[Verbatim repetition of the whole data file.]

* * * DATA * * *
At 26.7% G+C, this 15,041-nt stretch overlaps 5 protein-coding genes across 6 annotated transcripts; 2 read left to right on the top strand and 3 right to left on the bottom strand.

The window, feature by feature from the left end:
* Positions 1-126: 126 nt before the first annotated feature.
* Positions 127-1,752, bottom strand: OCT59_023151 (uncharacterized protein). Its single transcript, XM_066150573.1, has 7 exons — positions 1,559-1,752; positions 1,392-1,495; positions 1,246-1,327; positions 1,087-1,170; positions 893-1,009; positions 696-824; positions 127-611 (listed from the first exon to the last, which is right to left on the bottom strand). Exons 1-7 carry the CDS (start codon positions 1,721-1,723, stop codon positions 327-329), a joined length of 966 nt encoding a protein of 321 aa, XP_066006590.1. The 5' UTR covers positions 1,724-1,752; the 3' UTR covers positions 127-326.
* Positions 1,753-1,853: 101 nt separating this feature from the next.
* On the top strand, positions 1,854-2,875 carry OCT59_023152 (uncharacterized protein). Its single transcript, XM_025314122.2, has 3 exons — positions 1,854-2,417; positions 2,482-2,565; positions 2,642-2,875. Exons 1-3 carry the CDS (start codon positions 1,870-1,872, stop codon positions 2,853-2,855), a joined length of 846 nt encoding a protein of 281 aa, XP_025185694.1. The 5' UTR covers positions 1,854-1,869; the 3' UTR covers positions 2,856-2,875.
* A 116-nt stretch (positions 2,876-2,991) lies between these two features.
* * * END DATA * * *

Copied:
At 26.7% G+C, this 15,041-nt stretch overlaps 5 protein-coding genes across 6 annotated transcripts; 2 read left to right on the top strand and 3 right to left on the bottom strand.

The window, feature by feature from the left end:
* Positions 1-126: 126 nt before the first annotated feature.
* Positions 127-1,752, bottom strand: OCT59_023151 (uncharacterized protein). Its single transcript, XM_066150573.1, has 7 exons — positions 1,559-1,752; positions 1,392-1,495; positions 1,246-1,327; positions 1,087-1,170; positions 893-1,009; positions 696-824; positions 127-611 (listed from the first exon to the last, which is right to left on the bottom strand). Exons 1-7 carry the CDS (start codon positions 1,721-1,723, stop codon positions 327-329), a joined length of 966 nt encoding a protein of 321 aa, XP_066006590.1. The 5' UTR covers positions 1,724-1,752; the 3' UTR covers positions 127-326.
* Positions 1,753-1,853: 101 nt separating this feature from the next.
* On the top strand, positions 1,854-2,875 carry OCT59_023152 (uncharacterized protein). Its single transcript, XM_025314122.2, has 3 exons — positions 1,854-2,417; positions 2,482-2,565; positions 2,642-2,875. Exons 1-3 carry the CDS (start codon positions 1,870-1,872, stop codon positions 2,853-2,855), a joined length of 846 nt encoding a protein of 281 aa, XP_025185694.1. The 5' UTR covers positions 1,854-1,869; the 3' UTR covers positions 2,856-2,875.
* A 116-nt stretch (positions 2,876-2,991) lies between these two features.